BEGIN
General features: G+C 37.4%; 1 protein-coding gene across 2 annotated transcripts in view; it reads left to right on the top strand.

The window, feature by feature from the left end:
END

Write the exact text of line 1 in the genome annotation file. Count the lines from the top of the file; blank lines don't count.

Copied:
General features: G+C 37.4%; 1 protein-coding gene across 2 annotated transcripts in view; it reads left to right on the top strand.